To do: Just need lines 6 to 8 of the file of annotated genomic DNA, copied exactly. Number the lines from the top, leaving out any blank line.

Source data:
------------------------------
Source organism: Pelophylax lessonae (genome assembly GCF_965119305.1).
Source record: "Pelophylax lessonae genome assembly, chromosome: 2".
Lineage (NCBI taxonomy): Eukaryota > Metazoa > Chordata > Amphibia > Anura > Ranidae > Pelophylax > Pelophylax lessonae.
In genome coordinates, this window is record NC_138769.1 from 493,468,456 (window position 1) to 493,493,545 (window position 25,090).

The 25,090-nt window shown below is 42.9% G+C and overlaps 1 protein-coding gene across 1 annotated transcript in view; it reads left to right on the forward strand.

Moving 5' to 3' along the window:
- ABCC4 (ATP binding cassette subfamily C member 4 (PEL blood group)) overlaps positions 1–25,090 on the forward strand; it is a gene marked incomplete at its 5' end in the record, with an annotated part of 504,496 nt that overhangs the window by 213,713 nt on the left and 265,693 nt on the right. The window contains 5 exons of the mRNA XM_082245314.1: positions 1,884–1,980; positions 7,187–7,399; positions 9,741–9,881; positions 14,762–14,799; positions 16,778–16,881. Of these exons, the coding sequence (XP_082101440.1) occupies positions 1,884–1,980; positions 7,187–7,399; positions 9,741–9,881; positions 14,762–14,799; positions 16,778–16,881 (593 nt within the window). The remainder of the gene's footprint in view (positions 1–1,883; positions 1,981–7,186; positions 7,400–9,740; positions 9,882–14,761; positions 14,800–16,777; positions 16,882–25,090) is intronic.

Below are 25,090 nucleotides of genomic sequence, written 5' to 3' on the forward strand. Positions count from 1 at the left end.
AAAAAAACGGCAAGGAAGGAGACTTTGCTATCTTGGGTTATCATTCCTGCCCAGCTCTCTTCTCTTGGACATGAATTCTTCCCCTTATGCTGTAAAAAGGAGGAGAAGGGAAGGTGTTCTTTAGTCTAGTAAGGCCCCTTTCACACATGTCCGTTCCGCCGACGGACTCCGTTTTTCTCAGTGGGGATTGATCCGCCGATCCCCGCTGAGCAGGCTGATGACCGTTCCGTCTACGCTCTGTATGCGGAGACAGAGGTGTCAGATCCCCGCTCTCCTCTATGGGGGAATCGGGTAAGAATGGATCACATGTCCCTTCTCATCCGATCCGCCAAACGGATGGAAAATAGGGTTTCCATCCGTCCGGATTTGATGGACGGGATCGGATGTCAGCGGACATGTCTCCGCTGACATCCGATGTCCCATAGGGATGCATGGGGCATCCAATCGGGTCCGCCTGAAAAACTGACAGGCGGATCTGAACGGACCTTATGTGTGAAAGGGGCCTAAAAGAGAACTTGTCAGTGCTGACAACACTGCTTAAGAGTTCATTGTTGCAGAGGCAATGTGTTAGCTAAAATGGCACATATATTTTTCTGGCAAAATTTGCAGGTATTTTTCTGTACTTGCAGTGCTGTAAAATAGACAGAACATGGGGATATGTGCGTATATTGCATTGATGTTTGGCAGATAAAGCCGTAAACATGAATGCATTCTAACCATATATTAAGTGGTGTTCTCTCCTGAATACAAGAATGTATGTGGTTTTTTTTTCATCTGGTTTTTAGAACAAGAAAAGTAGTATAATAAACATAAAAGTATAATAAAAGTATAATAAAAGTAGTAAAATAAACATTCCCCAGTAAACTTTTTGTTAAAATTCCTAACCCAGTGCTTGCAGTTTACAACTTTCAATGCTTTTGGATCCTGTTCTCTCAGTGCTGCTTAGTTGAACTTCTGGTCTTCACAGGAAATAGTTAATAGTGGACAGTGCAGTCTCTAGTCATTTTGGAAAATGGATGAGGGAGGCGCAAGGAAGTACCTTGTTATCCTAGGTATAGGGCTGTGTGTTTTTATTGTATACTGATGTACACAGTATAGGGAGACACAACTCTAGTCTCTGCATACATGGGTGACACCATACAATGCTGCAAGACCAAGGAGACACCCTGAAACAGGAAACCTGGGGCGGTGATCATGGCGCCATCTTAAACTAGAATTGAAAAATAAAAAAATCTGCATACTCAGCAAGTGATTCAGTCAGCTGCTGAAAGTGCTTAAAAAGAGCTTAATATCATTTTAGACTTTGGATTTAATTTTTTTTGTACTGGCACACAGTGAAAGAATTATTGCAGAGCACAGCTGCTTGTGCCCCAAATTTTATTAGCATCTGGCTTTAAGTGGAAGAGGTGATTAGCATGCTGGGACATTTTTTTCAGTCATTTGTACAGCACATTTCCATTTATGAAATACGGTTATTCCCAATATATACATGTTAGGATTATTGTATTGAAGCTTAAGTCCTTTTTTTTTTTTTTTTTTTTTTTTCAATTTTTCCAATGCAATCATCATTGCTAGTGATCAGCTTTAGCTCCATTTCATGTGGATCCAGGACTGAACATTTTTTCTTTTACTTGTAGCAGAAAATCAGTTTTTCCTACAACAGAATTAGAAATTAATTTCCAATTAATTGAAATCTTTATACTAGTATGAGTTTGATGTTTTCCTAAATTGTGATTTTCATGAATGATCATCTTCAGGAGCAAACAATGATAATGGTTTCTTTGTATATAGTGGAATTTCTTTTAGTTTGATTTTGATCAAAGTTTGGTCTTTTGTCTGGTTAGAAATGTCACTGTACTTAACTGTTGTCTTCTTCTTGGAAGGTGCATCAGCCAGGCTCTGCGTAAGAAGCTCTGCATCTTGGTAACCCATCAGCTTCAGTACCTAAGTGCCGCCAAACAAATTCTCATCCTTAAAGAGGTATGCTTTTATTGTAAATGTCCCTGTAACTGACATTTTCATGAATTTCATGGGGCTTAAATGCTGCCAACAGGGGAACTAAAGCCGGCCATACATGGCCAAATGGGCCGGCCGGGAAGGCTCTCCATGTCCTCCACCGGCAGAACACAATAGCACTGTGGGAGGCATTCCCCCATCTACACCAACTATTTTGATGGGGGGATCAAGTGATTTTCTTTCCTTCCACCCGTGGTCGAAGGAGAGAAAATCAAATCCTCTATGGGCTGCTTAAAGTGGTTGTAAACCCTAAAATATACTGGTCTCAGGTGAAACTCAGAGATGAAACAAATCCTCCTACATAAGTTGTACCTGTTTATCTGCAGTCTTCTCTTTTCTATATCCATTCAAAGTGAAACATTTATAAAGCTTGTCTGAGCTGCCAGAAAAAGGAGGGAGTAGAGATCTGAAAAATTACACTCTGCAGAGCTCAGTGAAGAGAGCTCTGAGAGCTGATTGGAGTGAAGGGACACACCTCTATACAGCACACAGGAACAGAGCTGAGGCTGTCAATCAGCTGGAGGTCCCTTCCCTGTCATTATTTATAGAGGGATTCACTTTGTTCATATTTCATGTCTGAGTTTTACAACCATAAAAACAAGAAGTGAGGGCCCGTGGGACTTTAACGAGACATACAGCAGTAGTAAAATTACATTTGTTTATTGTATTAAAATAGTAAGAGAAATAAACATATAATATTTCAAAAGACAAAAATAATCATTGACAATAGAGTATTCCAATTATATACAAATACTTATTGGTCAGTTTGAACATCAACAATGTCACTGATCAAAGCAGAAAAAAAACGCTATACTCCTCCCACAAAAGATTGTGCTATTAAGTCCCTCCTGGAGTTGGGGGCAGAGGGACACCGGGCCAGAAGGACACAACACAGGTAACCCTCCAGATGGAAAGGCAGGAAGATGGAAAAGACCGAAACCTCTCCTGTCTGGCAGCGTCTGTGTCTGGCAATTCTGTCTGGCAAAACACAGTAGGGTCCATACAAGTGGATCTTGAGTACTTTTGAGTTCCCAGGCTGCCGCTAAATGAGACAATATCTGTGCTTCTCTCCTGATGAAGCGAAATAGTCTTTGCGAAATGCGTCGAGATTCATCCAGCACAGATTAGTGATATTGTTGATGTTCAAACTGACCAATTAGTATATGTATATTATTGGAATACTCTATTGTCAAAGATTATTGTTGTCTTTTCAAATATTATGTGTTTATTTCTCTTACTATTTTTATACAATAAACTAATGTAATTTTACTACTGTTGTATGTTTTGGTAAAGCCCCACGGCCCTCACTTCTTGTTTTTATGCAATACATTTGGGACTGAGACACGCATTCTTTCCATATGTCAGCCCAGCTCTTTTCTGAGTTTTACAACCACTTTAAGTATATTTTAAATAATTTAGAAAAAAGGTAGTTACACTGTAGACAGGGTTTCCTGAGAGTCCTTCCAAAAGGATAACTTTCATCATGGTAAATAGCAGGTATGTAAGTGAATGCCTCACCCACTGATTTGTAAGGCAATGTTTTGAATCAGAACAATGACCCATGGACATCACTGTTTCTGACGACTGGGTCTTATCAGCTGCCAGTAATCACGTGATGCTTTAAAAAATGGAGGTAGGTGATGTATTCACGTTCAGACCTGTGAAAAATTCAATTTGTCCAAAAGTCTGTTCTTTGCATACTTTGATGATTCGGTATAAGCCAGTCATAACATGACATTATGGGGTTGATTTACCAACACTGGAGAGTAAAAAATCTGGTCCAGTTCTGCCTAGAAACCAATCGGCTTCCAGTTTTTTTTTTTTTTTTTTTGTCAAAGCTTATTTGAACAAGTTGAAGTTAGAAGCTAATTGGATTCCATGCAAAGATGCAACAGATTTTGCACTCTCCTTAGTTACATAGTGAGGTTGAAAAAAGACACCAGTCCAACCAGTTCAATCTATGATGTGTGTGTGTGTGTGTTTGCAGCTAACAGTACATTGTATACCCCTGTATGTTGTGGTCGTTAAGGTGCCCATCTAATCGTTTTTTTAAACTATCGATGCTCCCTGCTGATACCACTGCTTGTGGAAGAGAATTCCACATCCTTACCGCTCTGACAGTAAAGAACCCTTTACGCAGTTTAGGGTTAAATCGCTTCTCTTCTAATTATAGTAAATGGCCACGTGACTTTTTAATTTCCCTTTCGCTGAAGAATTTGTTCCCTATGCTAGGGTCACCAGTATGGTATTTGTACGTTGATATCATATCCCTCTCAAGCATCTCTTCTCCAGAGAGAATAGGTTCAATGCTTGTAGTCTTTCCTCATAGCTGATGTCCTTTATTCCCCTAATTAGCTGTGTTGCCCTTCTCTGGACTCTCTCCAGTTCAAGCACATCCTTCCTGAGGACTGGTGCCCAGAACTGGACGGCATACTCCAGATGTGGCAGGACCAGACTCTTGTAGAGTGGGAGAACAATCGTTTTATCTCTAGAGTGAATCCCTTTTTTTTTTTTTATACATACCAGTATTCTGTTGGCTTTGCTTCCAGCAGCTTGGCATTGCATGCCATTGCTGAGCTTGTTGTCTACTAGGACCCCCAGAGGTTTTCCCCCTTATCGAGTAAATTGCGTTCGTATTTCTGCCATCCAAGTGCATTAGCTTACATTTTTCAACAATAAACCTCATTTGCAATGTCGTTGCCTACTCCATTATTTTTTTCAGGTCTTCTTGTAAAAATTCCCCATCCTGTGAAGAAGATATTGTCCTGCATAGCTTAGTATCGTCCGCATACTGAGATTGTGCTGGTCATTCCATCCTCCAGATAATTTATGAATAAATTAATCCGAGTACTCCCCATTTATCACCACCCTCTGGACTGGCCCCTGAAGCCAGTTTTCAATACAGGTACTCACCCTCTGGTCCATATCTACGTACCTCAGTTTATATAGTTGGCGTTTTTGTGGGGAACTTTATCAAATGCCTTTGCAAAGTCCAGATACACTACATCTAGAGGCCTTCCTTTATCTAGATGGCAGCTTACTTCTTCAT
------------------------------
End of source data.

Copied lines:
Moving 5' to 3' along the window:
- ABCC4 (ATP binding cassette subfamily C member 4 (PEL blood group)) overlaps positions 1–25,090 on the forward strand; it is a gene marked incomplete at its 5' end in the record, with an annotated part of 504,496 nt that overhangs the window by 213,713 nt on the left and 265,693 nt on the right. The window contains 5 exons of the mRNA XM_082245314.1: positions 1,884–1,980; positions 7,187–7,399; positions 9,741–9,881; positions 14,762–14,799; positions 16,778–16,881. Of these exons, the coding sequence (XP_082101440.1) occupies positions 1,884–1,980; positions 7,187–7,399; positions 9,741–9,881; positions 14,762–14,799; positions 16,778–16,881 (593 nt within the window). The remainder of the gene's footprint in view (positions 1–1,883; positions 1,981–7,186; positions 7,400–9,740; positions 9,882–14,761; positions 14,800–16,777; positions 16,882–25,090) is intronic.

Below are 25,090 nucleotides of genomic sequence, written 5' to 3' on the forward strand. Positions count from 1 at the left end.